This episode continues our series on the development of God as a character in the Bible! Today Tim and Jon sit down and discuss angels, specifically the "Angel of the Lord.”
In part one (0:00-7:35), Tim outlines the biblical authors' idea that God is totally transcendent and above creation, but they also work hard to show that God gets involved in human activities through mediators. Tim briefly mentions that there are a lot of old Hebrew traditions surrounding different beings like “the watchers.” These figures are often portrayed in movies like the new Noah movie by Darren Aronofsky. and much of the literature written about them comes from other Hebrew literature and tradition.
In part two (7:35-17:25), Tim says that the Hebrew word “malak” means “messenger,” and it's the word used for “angel.” In the New Testament, the Greek word “aggelos” is used, which is then translated as “angel.” Jon asks if they have wings, and Tim says there is no winged angel depicted in the Bible.
Tim says there’s a particular elohim/spiritual being depicted in the Bible that is called “malak Yahweh,” or “messenger of Yahweh.” One notable appearance of this character is in the story of Hagar in Genesis 21. The story starts out with Hagar conversing with the Angel of the Lord, but then later she says she had conversed with God (Yahweh).
Jon asks if this is a sign of the literary seams of different sources as this story was told throughout the years. Tim says this is possible, but he also wonders if it’s intentional. Is the Angel of Yahweh Yahweh, or is it distinct from Yahweh? Tim thinks it's both.
Tim mentions the story in Exodus 23. Yahweh says, “See, I am sending an angel ahead of you to guard you along the way and to bring you to the place I have prepared. Pay attention to him and listen to what he says. Do not rebel against him; he will not forgive your rebellion, since my name is in him.”
Jon asks what it means to have Yahweh’s name in someone. Tim says this is a really unique phrase in the Bible. Tim thinks the point is that there’s a balance beam the biblical authors are walking. They want to present Yahweh as distinct from the Angel of God, but also they can be the same.
In part three (17:25-26:55), Tim outlines the story of Gideon in Judges 6:11-23. "The Angel of the Lord came and sat down under the oak in Ophrah that belonged to Joash the Abiezrite, where his son Gideon was threshing wheat in a winepress to keep it from the Midianites. When the Angel of the Lord appeared to Gideon, he said, 'The Lord is with you, mighty warrior.' 'Pardon me, my lord,' Gideon replied, 'but if the Lord is with us, why has all this happened to us? Where are all his wonders that our ancestors told us about when they said, ‘Did not the Lord bring us up out of Egypt?’ But now the Lord has abandoned us and given us into the hand of Midian.' The Lord turned to him and said, 'Go in the strength you have and save Israel out of Midian’s hand. Am I not sending you?' 'Pardon me, my lord,' Gideon replied, 'but how can I save Israel? My clan is the weakest in Manasseh, and I am the least in my family.' The Lord answered, 'I will be with you, and you will strike down all the Midianites, leaving none alive.' Gideon replied, 'If now I have found favor in your eyes, give me a sign that it is really you talking to me. Please do not go away until I come back and bring my offering and set it before you.' And the Lord said, 'I will wait until you return.' Gideon went inside, prepared a young goat, and from an ephah of flour he made bread without yeast. Putting the meat in a basket and its broth in a pot, he brought them out and offered them to him under the oak. The Angel of God said to him, 'Take the meat and the unleavened bread, place them on this rock, and pour out the broth.' And Gideon did so. Then the Angel of the Lord touched the meat and the unleavened bread with the tip of the staff that was in his hand. Fire flared from the rock, consuming the meat and the bread. And the Angel of the Lord disappeared. When Gideon realized that it was the Angel of the Lord, he exclaimed, 'Alas, Sovereign Lord! I have seen the Angel of the Lord face to face!' But the Lord said to him, 'Peace! Do not be afraid. You are not going to die.'"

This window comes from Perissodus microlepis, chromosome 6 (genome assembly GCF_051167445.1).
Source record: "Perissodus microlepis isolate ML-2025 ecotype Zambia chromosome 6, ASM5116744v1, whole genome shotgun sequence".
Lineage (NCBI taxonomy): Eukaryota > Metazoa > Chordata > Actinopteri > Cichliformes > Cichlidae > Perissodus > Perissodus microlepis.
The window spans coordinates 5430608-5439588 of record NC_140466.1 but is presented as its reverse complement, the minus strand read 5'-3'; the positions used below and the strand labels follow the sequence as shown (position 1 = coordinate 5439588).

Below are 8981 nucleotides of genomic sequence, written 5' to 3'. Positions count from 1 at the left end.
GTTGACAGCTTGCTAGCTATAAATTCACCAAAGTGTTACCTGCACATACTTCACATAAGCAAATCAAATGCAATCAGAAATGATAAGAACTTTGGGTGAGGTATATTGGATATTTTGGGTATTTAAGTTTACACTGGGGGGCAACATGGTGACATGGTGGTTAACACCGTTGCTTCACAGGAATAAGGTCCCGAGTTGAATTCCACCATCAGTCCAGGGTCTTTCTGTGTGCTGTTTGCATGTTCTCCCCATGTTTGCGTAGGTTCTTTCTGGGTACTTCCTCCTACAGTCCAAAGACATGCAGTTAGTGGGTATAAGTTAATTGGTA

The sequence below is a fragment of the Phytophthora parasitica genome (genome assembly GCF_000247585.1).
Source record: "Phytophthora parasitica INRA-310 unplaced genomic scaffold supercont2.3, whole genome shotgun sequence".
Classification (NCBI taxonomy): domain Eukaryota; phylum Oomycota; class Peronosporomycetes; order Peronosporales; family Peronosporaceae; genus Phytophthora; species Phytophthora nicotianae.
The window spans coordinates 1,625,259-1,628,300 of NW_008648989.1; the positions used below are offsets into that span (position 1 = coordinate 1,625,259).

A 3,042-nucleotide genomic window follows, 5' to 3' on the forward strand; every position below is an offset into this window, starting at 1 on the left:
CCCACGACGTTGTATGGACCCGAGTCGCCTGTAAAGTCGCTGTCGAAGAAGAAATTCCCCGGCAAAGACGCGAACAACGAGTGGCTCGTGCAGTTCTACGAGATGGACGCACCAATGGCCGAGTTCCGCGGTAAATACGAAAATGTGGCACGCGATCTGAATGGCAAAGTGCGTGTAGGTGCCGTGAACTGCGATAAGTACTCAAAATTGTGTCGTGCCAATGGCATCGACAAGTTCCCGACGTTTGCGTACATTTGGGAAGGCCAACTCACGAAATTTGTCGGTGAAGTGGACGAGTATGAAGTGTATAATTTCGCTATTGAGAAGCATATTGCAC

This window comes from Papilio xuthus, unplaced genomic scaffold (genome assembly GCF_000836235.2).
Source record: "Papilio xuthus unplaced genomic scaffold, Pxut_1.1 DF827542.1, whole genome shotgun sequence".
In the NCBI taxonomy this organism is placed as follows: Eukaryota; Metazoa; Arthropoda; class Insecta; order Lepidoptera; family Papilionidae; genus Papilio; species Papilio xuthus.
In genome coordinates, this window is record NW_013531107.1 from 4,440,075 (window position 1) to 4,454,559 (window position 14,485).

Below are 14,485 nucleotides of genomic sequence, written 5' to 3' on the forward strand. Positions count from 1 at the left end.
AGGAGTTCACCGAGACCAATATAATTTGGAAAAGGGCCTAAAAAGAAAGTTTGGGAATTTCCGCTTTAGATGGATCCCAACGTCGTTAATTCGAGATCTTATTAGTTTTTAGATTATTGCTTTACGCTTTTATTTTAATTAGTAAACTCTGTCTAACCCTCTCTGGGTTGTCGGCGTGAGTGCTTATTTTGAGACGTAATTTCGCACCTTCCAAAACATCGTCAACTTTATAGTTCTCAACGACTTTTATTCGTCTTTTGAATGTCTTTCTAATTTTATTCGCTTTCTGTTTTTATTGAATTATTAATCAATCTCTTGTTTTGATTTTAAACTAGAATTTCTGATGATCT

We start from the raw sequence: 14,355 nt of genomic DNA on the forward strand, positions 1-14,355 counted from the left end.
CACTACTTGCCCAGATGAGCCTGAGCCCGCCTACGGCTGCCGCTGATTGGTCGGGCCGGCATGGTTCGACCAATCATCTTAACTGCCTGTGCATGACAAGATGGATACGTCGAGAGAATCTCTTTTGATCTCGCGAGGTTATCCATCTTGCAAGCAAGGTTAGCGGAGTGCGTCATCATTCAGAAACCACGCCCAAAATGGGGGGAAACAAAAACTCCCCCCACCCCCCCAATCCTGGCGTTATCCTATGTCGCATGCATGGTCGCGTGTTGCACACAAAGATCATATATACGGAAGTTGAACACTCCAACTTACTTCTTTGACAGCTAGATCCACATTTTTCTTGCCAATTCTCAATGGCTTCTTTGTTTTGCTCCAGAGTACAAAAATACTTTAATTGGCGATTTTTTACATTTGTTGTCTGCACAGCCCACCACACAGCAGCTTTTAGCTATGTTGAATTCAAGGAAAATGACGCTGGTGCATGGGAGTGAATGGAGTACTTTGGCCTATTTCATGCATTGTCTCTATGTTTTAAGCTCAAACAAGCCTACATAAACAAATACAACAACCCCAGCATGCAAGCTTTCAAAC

In this story, the character keeps alternating between “the Lord” and “the Angel of the Lord.” Why is this? Is this just lazy writing, or is it a biblical contradiction? Tim says he thinks this is a strange story on purpose. Tim thinks that this is a human figure that can appear, a figure that is Yahweh but also distinct from Yahweh. The point of this story is to form a mental shelf in the reader's mind that there is a human figure, a messenger who acts as God and also on behalf of God. This figure has “my name in Him,” according to Exodus 23.
In Part four (26:55-end), Tim outlines the history of the ideas surrounding this figure. Some traditions and scholars think that this figure is Michael, archangel or chief angel. Tim says there’s a book called “The Apocalypse of Abraham.” It's a second temple Jewish text that tries to give more background on this figure. In that text the figure is called “Ya-ho-el.”
In other Jewish traditions, the Angel of the Lord is known as Metatron. The early church fathers believed that this being was a pre-incarnated Jesus. Tim says there are lots of ideas, and the biblical authors, especially the New Testament authors, consider Jesus to be “greater than an angel.” This theme is especially noticeable in the book of Hebrews. To a modern reader, the meaning slips past us, but to an ancient Jewish reader, saying that Jesus was “greater than an angel” or that he was the Angel of Yahweh was equivalent to saying that he was Yahweh.
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Defender Instrumental by Tents; He’s Always There by Tae the Producer; Another Chance by Tae the Producer; In the Distance by Tae the Producer; He’s Always There by Tae the Producer
Dan Gummel, Jon Collins.